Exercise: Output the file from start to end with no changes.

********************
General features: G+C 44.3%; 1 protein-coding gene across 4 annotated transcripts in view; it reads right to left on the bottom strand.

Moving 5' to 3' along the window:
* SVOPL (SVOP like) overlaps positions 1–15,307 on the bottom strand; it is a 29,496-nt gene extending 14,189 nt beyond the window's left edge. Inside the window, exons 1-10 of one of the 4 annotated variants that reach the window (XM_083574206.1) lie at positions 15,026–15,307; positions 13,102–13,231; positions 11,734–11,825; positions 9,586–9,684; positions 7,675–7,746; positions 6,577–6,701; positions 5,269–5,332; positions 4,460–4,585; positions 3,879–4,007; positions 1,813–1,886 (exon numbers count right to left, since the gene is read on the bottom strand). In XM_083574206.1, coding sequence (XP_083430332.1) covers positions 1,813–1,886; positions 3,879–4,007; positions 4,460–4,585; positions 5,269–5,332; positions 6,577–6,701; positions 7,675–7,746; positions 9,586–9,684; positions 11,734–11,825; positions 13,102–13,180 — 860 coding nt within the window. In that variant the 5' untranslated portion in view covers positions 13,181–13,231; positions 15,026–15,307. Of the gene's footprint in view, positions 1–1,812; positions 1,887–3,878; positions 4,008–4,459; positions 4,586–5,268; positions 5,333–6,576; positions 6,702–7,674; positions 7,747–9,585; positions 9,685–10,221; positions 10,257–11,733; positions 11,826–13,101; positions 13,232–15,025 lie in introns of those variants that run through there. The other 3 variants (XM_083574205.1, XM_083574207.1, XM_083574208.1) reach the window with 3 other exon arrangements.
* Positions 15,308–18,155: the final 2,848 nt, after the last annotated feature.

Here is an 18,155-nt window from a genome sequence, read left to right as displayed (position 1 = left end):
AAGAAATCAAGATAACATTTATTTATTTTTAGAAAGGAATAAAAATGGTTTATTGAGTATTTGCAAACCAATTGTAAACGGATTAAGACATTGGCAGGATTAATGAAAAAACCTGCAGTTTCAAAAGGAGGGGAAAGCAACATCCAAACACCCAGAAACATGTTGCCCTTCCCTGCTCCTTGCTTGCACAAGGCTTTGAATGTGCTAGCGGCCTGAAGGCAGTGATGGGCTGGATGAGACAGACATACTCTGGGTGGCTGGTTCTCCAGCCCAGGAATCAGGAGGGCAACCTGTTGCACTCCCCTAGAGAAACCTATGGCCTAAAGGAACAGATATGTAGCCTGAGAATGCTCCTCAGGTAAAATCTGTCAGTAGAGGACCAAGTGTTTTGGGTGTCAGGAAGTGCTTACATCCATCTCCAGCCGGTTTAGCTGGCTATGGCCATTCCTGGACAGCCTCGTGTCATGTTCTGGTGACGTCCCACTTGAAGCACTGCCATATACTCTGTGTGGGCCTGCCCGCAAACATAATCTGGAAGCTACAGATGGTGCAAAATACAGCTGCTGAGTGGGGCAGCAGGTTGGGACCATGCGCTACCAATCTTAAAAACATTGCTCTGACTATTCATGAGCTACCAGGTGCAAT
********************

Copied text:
General features: G+C 44.3%; 1 protein-coding gene across 4 annotated transcripts in view; it reads right to left on the bottom strand.

Moving 5' to 3' along the window:
* SVOPL (SVOP like) overlaps positions 1–15,307 on the bottom strand; it is a 29,496-nt gene extending 14,189 nt beyond the window's left edge. Inside the window, exons 1-10 of one of the 4 annotated variants that reach the window (XM_083574206.1) lie at positions 15,026–15,307; positions 13,102–13,231; positions 11,734–11,825; positions 9,586–9,684; positions 7,675–7,746; positions 6,577–6,701; positions 5,269–5,332; positions 4,460–4,585; positions 3,879–4,007; positions 1,813–1,886 (exon numbers count right to left, since the gene is read on the bottom strand). In XM_083574206.1, coding sequence (XP_083430332.1) covers positions 1,813–1,886; positions 3,879–4,007; positions 4,460–4,585; positions 5,269–5,332; positions 6,577–6,701; positions 7,675–7,746; positions 9,586–9,684; positions 11,734–11,825; positions 13,102–13,180 — 860 coding nt within the window. In that variant the 5' untranslated portion in view covers positions 13,181–13,231; positions 15,026–15,307. Of the gene's footprint in view, positions 1–1,812; positions 1,887–3,878; positions 4,008–4,459; positions 4,586–5,268; positions 5,333–6,576; positions 6,702–7,674; positions 7,747–9,585; positions 9,685–10,221; positions 10,257–11,733; positions 11,826–13,101; positions 13,232–15,025 lie in introns of those variants that run through there. The other 3 variants (XM_083574205.1, XM_083574207.1, XM_083574208.1) reach the window with 3 other exon arrangements.
* Positions 15,308–18,155: the final 2,848 nt, after the last annotated feature.

Here is an 18,155-nt window from a genome sequence, read left to right as displayed (position 1 = left end):
AAGAAATCAAGATAACATTTATTTATTTTTAGAAAGGAATAAAAATGGTTTATTGAGTATTTGCAAACCAATTGTAAACGGATTAAGACATTGGCAGGATTAATGAAAAAACCTGCAGTTTCAAAAGGAGGGGAAAGCAACATCCAAACACCCAGAAACATGTTGCCCTTCCCTGCTCCTTGCTTGCACAAGGCTTTGAATGTGCTAGCGGCCTGAAGGCAGTGATGGGCTGGATGAGACAGACATACTCTGGGTGGCTGGTTCTCCAGCCCAGGAATCAGGAGGGCAACCTGTTGCACTCCCCTAGAGAAACCTATGGCCTAAAGGAACAGATATGTAGCCTGAGAATGCTCCTCAGGTAAAATCTGTCAGTAGAGGACCAAGTGTTTTGGGTGTCAGGAAGTGCTTACATCCATCTCCAGCCGGTTTAGCTGGCTATGGCCATTCCTGGACAGCCTCGTGTCATGTTCTGGTGACGTCCCACTTGAAGCACTGCCATATACTCTGTGTGGGCCTGCCCGCAAACATAATCTGGAAGCTACAGATGGTGCAAAATACAGCTGCTGAGTGGGGCAGCAGGTTGGGACCATGCGCTACCAATCTTAAAAACATTGCTCTGACTATTCATGAGCTACCAGGTGCAAT